With a data carrier, the manufacturer or supplier of a gun can easily provide product (software) upgrades or view or supply various types of information.

Among the features which may be monitored and/or displayed locally and/or remotely are:

Temperature (working and ambient)

Dwell (value opening time)

ROF (rate of fire achieved)

MROF (maximum rate of fire limit)

Dwell (time of value opening)

Modes (style of shooting, semi auto etc)

Pressures (working pressures)

Battery Condition

Cycles (total shots fired)

Trip (resettable shot counter)

Backlighting (for improved visibility)

Vibrator (timer alarm)

Optical (timer alarm)

Audio able (timer alarm)

Fault codes (self diagnostics)

Pin number (programmable electronic lock)

ID number (electronic ID number)

Factory resetting (sets to defaults)

Game timer with programmable alarms intervals and fixed intervals

Ability to change the state of the timer alarms.

Note that FIGS. 3 and 4 show a gas regulator adapted for communication (data transfer) with a paintball gun. The present invention also extends to a gas regulator having means for transferring data to and/or from any external terminal (as indicated schematically by dashed line 80).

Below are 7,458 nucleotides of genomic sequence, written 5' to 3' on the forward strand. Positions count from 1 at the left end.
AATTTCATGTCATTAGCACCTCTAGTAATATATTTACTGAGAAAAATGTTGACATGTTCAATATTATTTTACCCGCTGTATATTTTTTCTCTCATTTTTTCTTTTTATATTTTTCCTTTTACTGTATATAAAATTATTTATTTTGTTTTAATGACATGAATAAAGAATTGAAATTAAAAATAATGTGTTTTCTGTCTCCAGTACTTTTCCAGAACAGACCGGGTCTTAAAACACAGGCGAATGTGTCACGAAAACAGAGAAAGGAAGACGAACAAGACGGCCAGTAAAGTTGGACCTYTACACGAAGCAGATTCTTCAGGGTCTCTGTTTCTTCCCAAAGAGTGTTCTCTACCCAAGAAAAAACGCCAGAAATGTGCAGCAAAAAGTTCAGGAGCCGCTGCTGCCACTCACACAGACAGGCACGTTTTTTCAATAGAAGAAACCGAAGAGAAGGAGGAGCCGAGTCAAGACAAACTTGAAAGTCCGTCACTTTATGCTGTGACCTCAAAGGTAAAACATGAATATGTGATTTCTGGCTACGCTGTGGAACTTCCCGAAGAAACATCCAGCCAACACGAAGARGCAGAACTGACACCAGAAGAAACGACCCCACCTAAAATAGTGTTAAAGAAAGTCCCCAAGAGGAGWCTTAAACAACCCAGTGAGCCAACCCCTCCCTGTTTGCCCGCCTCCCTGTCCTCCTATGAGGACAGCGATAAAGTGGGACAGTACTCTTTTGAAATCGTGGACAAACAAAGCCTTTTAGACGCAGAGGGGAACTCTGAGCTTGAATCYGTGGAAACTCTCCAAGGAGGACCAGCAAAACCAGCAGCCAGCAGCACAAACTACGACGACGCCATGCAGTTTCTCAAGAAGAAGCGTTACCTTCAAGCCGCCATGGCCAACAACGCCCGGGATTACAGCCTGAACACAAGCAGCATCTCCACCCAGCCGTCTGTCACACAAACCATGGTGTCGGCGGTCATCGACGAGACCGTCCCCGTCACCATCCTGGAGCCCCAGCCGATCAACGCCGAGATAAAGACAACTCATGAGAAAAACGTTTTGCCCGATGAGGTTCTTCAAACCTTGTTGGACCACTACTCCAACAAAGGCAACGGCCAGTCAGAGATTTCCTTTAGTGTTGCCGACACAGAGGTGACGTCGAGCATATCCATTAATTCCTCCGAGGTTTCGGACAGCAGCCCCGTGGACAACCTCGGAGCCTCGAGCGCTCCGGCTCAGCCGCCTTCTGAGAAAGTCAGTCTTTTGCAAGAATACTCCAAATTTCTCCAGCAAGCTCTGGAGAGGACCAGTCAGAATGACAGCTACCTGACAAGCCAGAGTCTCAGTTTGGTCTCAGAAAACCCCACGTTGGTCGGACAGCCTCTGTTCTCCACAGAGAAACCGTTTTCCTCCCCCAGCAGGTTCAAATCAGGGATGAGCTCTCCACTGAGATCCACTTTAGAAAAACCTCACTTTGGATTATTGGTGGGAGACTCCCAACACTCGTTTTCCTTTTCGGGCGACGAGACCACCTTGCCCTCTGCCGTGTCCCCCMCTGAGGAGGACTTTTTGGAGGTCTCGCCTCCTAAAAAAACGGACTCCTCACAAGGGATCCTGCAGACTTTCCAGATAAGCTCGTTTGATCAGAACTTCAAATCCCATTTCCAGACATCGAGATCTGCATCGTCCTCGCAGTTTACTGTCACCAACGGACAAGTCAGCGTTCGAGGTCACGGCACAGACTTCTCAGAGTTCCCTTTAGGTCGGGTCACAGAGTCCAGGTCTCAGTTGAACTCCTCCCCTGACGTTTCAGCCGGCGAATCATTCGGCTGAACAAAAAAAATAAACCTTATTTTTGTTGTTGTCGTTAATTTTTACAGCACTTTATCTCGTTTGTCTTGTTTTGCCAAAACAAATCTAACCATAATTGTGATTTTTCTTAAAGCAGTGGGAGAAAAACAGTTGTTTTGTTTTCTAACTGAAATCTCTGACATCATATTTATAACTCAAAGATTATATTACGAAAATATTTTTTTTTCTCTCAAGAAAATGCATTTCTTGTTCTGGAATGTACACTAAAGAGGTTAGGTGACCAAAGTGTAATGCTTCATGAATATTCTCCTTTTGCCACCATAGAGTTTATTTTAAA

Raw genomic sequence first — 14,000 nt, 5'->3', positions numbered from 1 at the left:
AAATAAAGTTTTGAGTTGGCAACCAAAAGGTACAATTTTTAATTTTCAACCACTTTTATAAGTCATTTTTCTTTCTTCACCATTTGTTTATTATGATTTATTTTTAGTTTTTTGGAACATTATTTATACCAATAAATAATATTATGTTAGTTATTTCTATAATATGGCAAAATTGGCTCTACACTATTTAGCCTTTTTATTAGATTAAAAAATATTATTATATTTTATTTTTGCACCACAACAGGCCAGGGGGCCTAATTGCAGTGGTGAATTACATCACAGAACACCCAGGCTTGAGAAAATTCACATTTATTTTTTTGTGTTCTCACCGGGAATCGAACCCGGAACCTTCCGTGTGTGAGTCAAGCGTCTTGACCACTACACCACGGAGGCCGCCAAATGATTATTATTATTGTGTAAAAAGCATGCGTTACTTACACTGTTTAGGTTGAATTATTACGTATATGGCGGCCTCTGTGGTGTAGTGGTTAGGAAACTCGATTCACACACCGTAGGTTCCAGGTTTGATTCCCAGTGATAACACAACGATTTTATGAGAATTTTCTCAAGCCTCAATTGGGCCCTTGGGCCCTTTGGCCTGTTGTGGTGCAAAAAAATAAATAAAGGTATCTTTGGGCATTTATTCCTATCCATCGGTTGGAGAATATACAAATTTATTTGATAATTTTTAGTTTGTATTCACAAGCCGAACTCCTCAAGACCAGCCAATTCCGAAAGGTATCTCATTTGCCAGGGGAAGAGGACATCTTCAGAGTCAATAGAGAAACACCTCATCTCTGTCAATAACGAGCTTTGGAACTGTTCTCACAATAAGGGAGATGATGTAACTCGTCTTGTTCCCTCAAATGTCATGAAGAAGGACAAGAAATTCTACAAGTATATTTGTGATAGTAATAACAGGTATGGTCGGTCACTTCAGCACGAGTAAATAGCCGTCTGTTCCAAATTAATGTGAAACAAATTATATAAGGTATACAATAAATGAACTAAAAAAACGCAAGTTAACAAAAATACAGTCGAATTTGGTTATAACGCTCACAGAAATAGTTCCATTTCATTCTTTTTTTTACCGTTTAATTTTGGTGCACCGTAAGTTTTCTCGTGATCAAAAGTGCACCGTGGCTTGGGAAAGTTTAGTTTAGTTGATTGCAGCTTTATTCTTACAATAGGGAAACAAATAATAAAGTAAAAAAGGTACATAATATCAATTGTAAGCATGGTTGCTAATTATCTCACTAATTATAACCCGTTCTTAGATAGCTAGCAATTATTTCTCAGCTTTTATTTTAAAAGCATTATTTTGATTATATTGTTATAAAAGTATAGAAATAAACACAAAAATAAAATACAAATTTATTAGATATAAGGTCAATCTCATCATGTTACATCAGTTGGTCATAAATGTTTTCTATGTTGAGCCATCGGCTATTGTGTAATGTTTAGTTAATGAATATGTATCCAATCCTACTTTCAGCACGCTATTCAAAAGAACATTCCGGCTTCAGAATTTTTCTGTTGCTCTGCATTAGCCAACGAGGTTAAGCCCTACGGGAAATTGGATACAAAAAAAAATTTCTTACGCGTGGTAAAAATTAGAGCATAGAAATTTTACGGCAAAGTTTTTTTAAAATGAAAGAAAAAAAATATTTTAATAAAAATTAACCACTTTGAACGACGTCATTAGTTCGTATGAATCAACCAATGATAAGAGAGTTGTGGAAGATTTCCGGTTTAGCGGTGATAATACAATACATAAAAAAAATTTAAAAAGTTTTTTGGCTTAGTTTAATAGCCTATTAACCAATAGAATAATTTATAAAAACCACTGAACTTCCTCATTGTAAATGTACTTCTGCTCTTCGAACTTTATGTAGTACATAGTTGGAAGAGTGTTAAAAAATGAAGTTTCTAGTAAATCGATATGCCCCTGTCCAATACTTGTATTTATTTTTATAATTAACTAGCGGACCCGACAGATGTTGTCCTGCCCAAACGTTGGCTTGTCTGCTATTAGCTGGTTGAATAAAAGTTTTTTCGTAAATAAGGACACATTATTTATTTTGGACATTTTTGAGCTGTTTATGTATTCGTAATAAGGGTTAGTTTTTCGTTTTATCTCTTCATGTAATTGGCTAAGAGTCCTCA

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U.S. Classification42/71.01, 42/71.02, 89/129.02, 89/135
International ClassificationF41A19/66, F41A19/67, F41A17/06, F41A19/01, F41A19/64, F41B11/00
Cooperative ClassificationF41A19/01, F41A17/06, F41B11/723, F41B11/57, F41A19/67, F41B11/00, F41B11/62, F41B11/71, F41A19/66, F41A19/64
European ClassificationF41B11/00, F41A19/01, F41A17/06, F41A19/64, F41A19/66, F41A19/67, F41B11/62, F41B11/72, F41B11/57
Legal Events
Dec 5, 2006ASAssignment
Effective date: 20050708
Effective date: 20050708
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Mar 13, 2009FPAYFee payment
Year of fee payment: 4
Apr 26, 2013REMIMaintenance fee reminder mailed
Sep 13, 2013LAPSLapse for failure to pay maintenance fees
Nov 5, 2013FPExpired due to failure to pay maintenance fee
Effective date: 20130913
Jul 30, 2015ASAssignment
Effective date: 20150723
Effective date: 20150723